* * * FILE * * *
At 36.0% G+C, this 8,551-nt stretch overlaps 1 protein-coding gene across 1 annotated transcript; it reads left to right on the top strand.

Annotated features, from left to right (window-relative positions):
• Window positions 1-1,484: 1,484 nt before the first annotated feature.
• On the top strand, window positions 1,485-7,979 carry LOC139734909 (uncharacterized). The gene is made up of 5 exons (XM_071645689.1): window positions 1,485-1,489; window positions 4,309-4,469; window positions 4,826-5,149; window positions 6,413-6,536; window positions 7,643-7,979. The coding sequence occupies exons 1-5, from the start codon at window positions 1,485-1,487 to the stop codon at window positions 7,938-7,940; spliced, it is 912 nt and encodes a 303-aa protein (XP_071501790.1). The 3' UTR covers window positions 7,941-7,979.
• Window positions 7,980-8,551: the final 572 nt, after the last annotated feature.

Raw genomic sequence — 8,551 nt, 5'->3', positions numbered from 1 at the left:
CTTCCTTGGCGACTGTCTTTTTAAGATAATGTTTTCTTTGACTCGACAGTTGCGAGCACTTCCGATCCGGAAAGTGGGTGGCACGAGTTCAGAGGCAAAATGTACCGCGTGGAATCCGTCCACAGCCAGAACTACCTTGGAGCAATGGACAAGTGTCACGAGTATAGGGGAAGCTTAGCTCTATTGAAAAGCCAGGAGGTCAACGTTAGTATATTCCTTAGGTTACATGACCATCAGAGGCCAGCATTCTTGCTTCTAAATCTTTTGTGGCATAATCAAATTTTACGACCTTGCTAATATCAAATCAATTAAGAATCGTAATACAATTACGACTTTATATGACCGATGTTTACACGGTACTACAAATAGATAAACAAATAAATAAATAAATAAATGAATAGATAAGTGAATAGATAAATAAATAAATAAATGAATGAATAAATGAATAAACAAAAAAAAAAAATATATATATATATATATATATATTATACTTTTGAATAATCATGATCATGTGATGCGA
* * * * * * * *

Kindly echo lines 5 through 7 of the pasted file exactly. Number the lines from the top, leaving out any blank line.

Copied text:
• Window positions 7,980-8,551: the final 572 nt, after the last annotated feature.

Raw genomic sequence — 8,551 nt, 5'->3', positions numbered from 1 at the left:
CTTCCTTGGCGACTGTCTTTTTAAGATAATGTTTTCTTTGACTCGACAGTTGCGAGCACTTCCGATCCGGAAAGTGGGTGGCACGAGTTCAGAGGCAAAATGTACCGCGTGGAATCCGTCCACAGCCAGAACTACCTTGGAGCAATGGACAAGTGTCACGAGTATAGGGGAAGCTTAGCTCTATTGAAAAGCCAGGAGGTCAACGTTAGTATATTCCTTAGGTTACATGACCATCAGAGGCCAGCATTCTTGCTTCTAAATCTTTTGTGGCATAATCAAATTTTACGACCTTGCTAATATCAAATCAATTAAGAATCGTAATACAATTACGACTTTATATGACCGATGTTTACACGGTACTACAAATAGATAAACAAATAAATAAATAAATAAATGAATAGATAAGTGAATAGATAAATAAATAAATAAATGAATGAATAAATGAATAAACAAAAAAAAAAAATATATATATATATATATATATATTATACTTTTGAATAATCATGATCATGTGATGCGA